"Stepping into the Uncomfortable" - A Chaplain's Story in the Aftermath of the Nashville Tornadoes

March 19, 2020

Brian Wagner.ChaplainDay 3 is a wrap...

This afternoon I put my chaplain shirt on and walked several streets. A friend of mine said something many years ago that stuck with me. He said, "When struggles or trauma come, whatever is in someone's heart comes out." If this is true, and I think it is, then the people of north Nashville are filled with hospitality, love, and grit. 

Today I had the privilege of being welcomed to sit on several porches and enter many homes. So many stories to share, but I'll pick one. “C's” home was hit in such a way that only the roof was compromised. She said that four layers of shingles were up there and now five layers are on the ground. She is a wonderful woman who has battled illness but today she said she felt good. As a sarcastic person, I must admit this woman put me to shame.  I found myself laughing and joking like I do with my best of friends. 

Brian at workShe showed me the damage and said that it revealed that squirrels were living in her back room. She hasn't used that part of the house in 5 years and it's been blocked off to save on utilities. Apparently, without her knowing, a family of squirrels were renting from her, and two of them passed away...not too long ago. If it hadn't been for the tornado she never would have known. Apparently squirrels are not tidy renters, and so these squirrels aren't getting their deposit back. But then again, they're dead.

We will be doing extensive tarping on her roof, and I can't wait to spend more time with her. 

Tarp 1People wonder, including myself, why a God who loves would allow this kind of hurt and struggle in life. I may not have a good answer, though I've heard a lot of churchy bad ones.  My job is not to defend God. He can handle that. But what I can say is that because of this tragedy lives have crossed and community has grown. I have met some of the most resilient and joyful people who have lost so much, and there are beautiful connections that have been made in the trenches of tragedy. Do I wish I never had to come to Nashville?  Yes!  Because that means there was no tornado. And since there was, am I glad I've entered into this struggle and embraced the challenges?  Absolutely!  Though it sounds selfish and confusing, in some strange and very real way, I am blessed because of this work. Those I have met have forever impacted me.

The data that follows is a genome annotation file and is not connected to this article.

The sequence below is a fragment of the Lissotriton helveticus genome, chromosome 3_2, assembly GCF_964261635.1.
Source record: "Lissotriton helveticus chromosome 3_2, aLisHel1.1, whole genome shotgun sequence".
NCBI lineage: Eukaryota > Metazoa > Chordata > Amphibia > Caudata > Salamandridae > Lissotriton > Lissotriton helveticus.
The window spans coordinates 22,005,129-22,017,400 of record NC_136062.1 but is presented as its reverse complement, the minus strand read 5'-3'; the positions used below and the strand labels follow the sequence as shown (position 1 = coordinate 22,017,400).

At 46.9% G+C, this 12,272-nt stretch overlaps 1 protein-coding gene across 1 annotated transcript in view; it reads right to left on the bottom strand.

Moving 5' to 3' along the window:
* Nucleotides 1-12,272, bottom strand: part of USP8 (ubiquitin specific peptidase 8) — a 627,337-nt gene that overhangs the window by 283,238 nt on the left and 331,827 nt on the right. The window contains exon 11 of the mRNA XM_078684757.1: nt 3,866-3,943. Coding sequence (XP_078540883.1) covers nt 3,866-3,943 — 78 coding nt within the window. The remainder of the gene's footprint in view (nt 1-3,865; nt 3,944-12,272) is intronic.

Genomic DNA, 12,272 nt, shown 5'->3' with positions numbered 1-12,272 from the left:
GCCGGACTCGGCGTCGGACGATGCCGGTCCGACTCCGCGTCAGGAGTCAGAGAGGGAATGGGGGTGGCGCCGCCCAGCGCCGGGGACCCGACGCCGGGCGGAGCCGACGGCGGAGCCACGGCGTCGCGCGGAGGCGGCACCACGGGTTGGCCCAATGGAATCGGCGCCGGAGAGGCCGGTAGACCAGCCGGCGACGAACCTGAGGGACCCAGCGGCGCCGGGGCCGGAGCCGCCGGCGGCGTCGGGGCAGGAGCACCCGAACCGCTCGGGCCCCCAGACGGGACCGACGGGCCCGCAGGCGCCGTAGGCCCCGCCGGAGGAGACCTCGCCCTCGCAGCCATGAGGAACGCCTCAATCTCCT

Tarp 2My hope is that the Church in America would stop protecting itself and run towards those who are hurting, those who are forgotten and alone, those who are falsely termed “the least of these.” I am not saying I am somehow a hero. That is the farthest thing from the truth.  Just ask people who really know me. I'm pretty messed up in need of a Savior!  What I am saying is that I desire to be a follower of Jesus who is willing to step into the uncomfortable and embrace tragedy. I think it is here that we discover our need for a Savior, because let's be honest, otherwise we are like squirrels who board themselves in the safety of a back room. We are safe, but how alive are we — really?

Brian Wagner is a Hope Force staff member who recently left his pastoral position to join HFI full-time.  His main role is the oversight of HFI’s long-term work in West Virginia, but he also serves as a Hope Force chaplain in the aftermath of disasters. Brian has also learned many construction skills throughout his years of service, which he often utilizes in the field. 

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